15. ^ "Trains Roll on $47,000,000 Fulton St. Subway Extension". Brooklyn Daily Eagle. November 29, 1948. p. 2. Retrieved October 9, 2015 – via
  16. ^ "Fulton Subway Stations Open After All-Night 'Dry Runs'". Brooklyn Daily Eagle. November 28, 1948. Retrieved October 9, 2015 – via
  17. ^ a b Raskin, Joseph B. (2013). The Routes Not Taken: A Trip Through New York City's Unbuilt Subway System. New York, New York: Fordham University Press. ISBN 978-0-82325-369-2.
  18. ^ Kennedy, Randy (January 21, 2003). "TUNNEL VISION; Next Stop, 'Twilight Zone' (a k a 76th St. Station)". The New York Times. The New York Times. Retrieved April 17, 2014.
  19. ^ a b c d Marrero, Robert (January 1, 2017). "472 Stations, 850 Miles" (PDF). B24 Blog, via Dropbox. Retrieved April 27, 2018.
  20. ^ "Complete Text of TA's Queens Subway Plan". Long Island Star-Journal. April 1, 1963. p. 8. Retrieved April 27, 2016.
  21. ^ a b "Signaling and Interlocking On New Line of New York Subways". Railway Signaling and Communications. Simmons-Boardman Publishing Corporation.: 578–583 September 1949. Retrieved December 27, 2016.
  22. ^ "Crossover, Pitkin Avenue between Autumn and Lincoln Avenues: IND Fulton Line". New York Transit Museum. May 15, 1942. Retrieved August 26, 2016.
  23. ^ Pfuhler, Frank (November 23, 1948). "Interlocking Machine, Euclid Ave Station, "A" Line". Retrieved December 27, 2016.
  24. ^ Report for the three and one-half years ending June 30, 1949. New York City Board of Transportation. 1949. p. 68.
  25. ^ Noonan, Dan (November 18, 1949). "Fulton St. Subway to Lefferts Ave. Assured in Ramp OK: $7,000,000 Link Is Approved by Estimate Board". Brooklyn Daily Eagle. p. 3. Retrieved August 26, 2016 – via
  26. ^ Bennett, Charles G. (November 20, 1949). "Transit Platforms on Lines in Queens to be Lengthened" (PDF). The New York Times. Retrieved July 16, 2016.
  27. ^ "Subway Expansion" (PDF). The New York Times. November 28, 1949. Retrieved August 26, 2016.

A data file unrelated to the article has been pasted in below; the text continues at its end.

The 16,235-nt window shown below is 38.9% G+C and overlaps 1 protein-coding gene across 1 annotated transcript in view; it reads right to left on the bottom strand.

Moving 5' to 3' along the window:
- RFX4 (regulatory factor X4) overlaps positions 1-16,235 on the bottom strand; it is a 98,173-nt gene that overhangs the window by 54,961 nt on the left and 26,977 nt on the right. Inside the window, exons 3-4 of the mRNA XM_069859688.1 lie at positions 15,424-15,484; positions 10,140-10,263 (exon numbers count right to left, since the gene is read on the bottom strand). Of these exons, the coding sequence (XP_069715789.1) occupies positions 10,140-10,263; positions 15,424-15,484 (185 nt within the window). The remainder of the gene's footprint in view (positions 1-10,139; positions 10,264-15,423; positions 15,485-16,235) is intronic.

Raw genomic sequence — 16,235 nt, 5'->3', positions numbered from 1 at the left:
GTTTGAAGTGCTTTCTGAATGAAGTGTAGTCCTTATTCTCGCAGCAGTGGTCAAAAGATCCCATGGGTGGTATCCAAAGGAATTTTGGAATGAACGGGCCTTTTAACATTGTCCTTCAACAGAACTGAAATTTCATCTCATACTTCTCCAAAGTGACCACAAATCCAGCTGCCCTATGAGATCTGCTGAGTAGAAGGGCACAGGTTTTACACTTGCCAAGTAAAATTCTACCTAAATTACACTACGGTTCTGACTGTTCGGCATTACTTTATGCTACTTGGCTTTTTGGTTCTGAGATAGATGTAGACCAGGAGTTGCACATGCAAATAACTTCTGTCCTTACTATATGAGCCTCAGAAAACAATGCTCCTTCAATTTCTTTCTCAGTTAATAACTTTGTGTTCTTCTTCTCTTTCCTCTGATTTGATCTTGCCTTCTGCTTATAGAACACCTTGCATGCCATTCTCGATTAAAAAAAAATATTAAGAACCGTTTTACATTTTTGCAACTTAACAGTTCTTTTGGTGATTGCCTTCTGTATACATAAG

28. ^ "Many Important Brooklyn Projects O.K.'d by City Planning Board". Brooklyn Eagle. November 6, 1950. p. 18. Retrieved August 15, 2016.
  29. ^ "Cashmore Hails Slum Clearance in Downtown Section". Brooklyn Eagle. October 16, 1952. p. 10. Retrieved August 15, 2016.
  30. ^ Noonan, Dan (August 13, 1954). "Asks Funds for New Boro Criminal Courts Building: Plan To Construct It at Smith and Atlantic". Brooklyn Eagle. Retrieved August 15, 2016.
  31. ^ "$7,000,000 Signal Job To Be Let In February: City Approves $1,000,000 Contracts For Station And Sub-Station in Broad Channel And For The Rehabilitation Of The Liberty Avenue Line". Wave of Long Island. December 23, 1954. p. 1. Retrieved July 22, 2016.
  32. ^ "$7,000,000 Signal Job To Be Let In February: City Approves $1,000,000 Contracts For Station And Sub-Station in Broad Channel And For The Rehabilitation Of The Liberty Avenue Line" (PDF). Wave of Long Island. December 23, 1954. p. 7. Retrieved July 22, 2016.
  33. ^ Freeman, Ira Henry (June 28, 1956). "Rockaway Trains to Operate Today" (PDF). The New York Times. Retrieved June 29, 2015.
  34. ^ "New Subway Unit Ready: Far Rockaway IND Terminal Will Be Opened Today" (PDF). The New York Times. January 16, 1958. Retrieved June 29, 2015.
  35. ^ "Rapid Transit Link Opens In Brooklyn". Wave of Long Island. May 3, 1956. p. 3. Retrieved August 15, 2016.
  36. ^ Chatreau, Bernard (September 25, 2011). Image 145693. Retrieved January 22, 2018.
  37. ^ "MTA Neighborhood Maps: East New York" (PDF). Metropolitan Transportation Authority. 2015. Retrieved July 19, 2015.
  38. ^ "Architectural Rendering of Grant Avenue Control Building: IND Fulton Line". New York Transit Museum. August 11, 1954. Retrieved August 25, 2016.
  39. ^ "Municipal Parking Facilities". New York City Department of Transportation. Retrieved January 21, 2018.
  40. ^ "35 IDLE CITY AREAS TO BE PARKING LOTS:" (PDF). The New York Times. November 20, 1953. Retrieved June 29, 2015.

External links